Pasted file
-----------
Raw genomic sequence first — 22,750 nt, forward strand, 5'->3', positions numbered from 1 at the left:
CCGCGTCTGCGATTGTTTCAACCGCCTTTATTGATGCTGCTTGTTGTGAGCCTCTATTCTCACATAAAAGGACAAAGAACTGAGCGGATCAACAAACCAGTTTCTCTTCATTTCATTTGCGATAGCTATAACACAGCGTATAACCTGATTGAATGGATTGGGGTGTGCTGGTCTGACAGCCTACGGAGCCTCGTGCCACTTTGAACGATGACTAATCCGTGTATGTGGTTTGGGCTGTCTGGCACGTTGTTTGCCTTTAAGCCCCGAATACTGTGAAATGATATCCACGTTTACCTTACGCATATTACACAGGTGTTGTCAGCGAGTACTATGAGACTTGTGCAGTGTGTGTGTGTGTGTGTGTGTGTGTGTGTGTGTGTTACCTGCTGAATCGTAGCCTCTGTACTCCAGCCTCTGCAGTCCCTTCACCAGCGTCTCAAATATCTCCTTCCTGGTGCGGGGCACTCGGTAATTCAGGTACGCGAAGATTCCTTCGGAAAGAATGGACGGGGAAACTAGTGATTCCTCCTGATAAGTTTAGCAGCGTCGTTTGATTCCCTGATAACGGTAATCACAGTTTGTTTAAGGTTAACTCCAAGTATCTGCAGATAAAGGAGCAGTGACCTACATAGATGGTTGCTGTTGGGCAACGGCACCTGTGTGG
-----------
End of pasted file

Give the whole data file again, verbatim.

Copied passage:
Raw genomic sequence first — 22,750 nt, forward strand, 5'->3', positions numbered from 1 at the left:
CCGCGTCTGCGATTGTTTCAACCGCCTTTATTGATGCTGCTTGTTGTGAGCCTCTATTCTCACATAAAAGGACAAAGAACTGAGCGGATCAACAAACCAGTTTCTCTTCATTTCATTTGCGATAGCTATAACACAGCGTATAACCTGATTGAATGGATTGGGGTGTGCTGGTCTGACAGCCTACGGAGCCTCGTGCCACTTTGAACGATGACTAATCCGTGTATGTGGTTTGGGCTGTCTGGCACGTTGTTTGCCTTTAAGCCCCGAATACTGTGAAATGATATCCACGTTTACCTTACGCATATTACACAGGTGTTGTCAGCGAGTACTATGAGACTTGTGCAGTGTGTGTGTGTGTGTGTGTGTGTGTGTGTGTGTGTTACCTGCTGAATCGTAGCCTCTGTACTCCAGCCTCTGCAGTCCCTTCACCAGCGTCTCAAATATCTCCTTCCTGGTGCGGGGCACTCGGTAATTCAGGTACGCGAAGATTCCTTCGGAAAGAATGGACGGGGAAACTAGTGATTCCTCCTGATAAGTTTAGCAGCGTCGTTTGATTCCCTGATAACGGTAATCACAGTTTGTTTAAGGTTAACTCCAAGTATCTGCAGATAAAGGAGCAGTGACCTACATAGATGGTTGCTGTTGGGCAACGGCACCTGTGTGG